Woman dealing with sexual trauma

How to Heal from Sexual Trauma

8 min.

Experiencing sexual abuse, assault, or violence can have a big impact on your life. Here’s how to heal from sexual trauma and take back control of your life.

By: Charlie Health Editorial Team

Clinically Reviewed By: Dr. Don Gasparini

April 14, 2023


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Table of Contents

If you’ve been a victim of sexual abuse, assault, or violence, you are not alone. Unfortunately, non-consensual sex acts are way too common. Among children and teens under 18, one out of four girls and one out of 13 boys have been sexually abused. As for adults, more than half of women and almost one-third of men have experienced sexual violence. 

You can’t change the past, but you can learn how to heal from sexual trauma and move forward with your life. It’s possible to cope with the difficult emotions and memories surrounding your sexual assault, learn how to grow from the trauma and take care of your mental health for a brighter future.

Here are six tips for how to heal from sexual trauma.

1. Seek therapy from a mental health professional

Getting professional help after being a victim of sexual assault can change your life for the better. Therapy can aid in processing your trauma, understanding how it affects you today, and learning how to deal with it and push forward. 

Common types of therapy for sexual trauma include: 

  • Cognitive behavioral therapy (CBT): CBT helps sexual assault survivors discover how thoughts, feelings, and behaviors are connected. When you become more conscious of your unhelpful behaviors and negative thoughts surrounding your trauma, you can change and shift into healthier patterns. You will also learn coping skills such as mindfulness techniques, breathing exercises, or grounding methods which help you stay present and calm when you’re having flashbacks about your sexual assault/sexual abuse or experiencing heightened emotions.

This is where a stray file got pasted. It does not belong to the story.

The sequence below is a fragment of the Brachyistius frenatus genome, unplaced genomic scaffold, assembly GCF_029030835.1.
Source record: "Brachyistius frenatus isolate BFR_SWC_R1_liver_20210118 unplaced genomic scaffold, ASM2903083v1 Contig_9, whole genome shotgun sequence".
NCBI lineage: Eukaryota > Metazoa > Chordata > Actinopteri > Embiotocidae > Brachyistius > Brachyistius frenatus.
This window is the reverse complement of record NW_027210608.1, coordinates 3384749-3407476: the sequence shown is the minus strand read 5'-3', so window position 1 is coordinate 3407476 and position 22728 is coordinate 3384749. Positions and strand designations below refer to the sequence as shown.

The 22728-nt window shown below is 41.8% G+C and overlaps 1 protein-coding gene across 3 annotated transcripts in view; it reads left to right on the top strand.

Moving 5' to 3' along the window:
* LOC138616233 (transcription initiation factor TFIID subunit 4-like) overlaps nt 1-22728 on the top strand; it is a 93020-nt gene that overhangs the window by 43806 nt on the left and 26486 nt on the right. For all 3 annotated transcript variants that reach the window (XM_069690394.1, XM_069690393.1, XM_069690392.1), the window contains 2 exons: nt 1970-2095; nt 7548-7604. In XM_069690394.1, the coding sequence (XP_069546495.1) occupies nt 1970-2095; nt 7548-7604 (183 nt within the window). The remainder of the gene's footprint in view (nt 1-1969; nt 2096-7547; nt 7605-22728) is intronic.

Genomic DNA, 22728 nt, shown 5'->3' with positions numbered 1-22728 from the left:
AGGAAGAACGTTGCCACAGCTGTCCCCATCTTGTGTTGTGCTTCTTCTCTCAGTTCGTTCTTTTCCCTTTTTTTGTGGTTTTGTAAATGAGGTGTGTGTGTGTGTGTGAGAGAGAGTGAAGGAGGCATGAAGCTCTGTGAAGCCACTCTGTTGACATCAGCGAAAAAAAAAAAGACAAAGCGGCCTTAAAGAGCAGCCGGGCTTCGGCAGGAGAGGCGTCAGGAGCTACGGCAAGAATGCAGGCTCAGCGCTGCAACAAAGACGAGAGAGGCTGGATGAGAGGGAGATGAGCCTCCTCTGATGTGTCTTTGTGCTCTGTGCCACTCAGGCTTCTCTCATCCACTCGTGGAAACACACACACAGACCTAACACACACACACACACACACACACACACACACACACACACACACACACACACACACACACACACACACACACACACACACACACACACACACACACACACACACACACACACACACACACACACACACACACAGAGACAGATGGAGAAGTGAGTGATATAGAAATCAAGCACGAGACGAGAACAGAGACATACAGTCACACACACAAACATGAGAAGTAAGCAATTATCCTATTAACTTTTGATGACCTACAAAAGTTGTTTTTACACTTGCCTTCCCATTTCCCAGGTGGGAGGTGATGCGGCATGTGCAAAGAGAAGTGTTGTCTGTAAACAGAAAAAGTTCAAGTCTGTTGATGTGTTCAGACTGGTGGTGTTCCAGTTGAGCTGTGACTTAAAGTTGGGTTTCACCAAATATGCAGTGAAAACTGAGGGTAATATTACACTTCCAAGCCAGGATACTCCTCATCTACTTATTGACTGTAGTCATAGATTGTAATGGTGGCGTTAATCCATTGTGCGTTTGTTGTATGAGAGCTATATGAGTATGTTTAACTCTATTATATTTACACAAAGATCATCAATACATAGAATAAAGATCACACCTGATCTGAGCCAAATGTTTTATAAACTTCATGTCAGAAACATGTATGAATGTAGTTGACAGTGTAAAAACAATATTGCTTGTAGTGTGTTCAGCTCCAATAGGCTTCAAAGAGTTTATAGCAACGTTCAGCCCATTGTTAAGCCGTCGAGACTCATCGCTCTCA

• Trauma-focused cognitive behavioral therapy (TF-CBT): TF-CBT is a form of CBT specifically designed for children or teens with trauma and their caretakers. There’s a combination of individual therapy and family therapy with caregivers. Young survivors get educated on the effects of trauma and learn how to deal with it, and caregivers can better comprehend the trauma and understand how to provide care to their loved ones. As a trauma survivor, you’ll learn emotional regulation, coping skills, and how to look at your trauma in a new light. 
  • Prolonged exposure (PE): PE is a type of exposure therapy that’s an offshoot of CBT. Survivors of sexual assault may engage in avoidance, steering clear of traumatic memories, places, or situations that remind them of their assault throughout their healing process. PE helps survivors gradually face triggers when they feel safe and ready to do so. Exposure enables you to retrain your brain to feel safer in these situations instead of continuing to fuel the fear with more avoidance. 
  • Eye movement desensitization and reprocessing therapy (EMDR): EMDR is a specific type of therapy designed to help people with post traumatic stress disorder (PTSD). To aid in the processing of traumatic memories, eye movements or another type of bilateral (left/right) stimulation are used. When memories are processed this way, the brain can store them and look at them in a less distressing way. Ultimately, EMDR therapy will make you less sensitive to the traumatic memories of your sexual assault.

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2. Keep a strong support system 

When you’ve gone through trauma, you may have times when you feel like withdrawing from everyone around you and being by yourself. However, isolation can end up harming your mental health.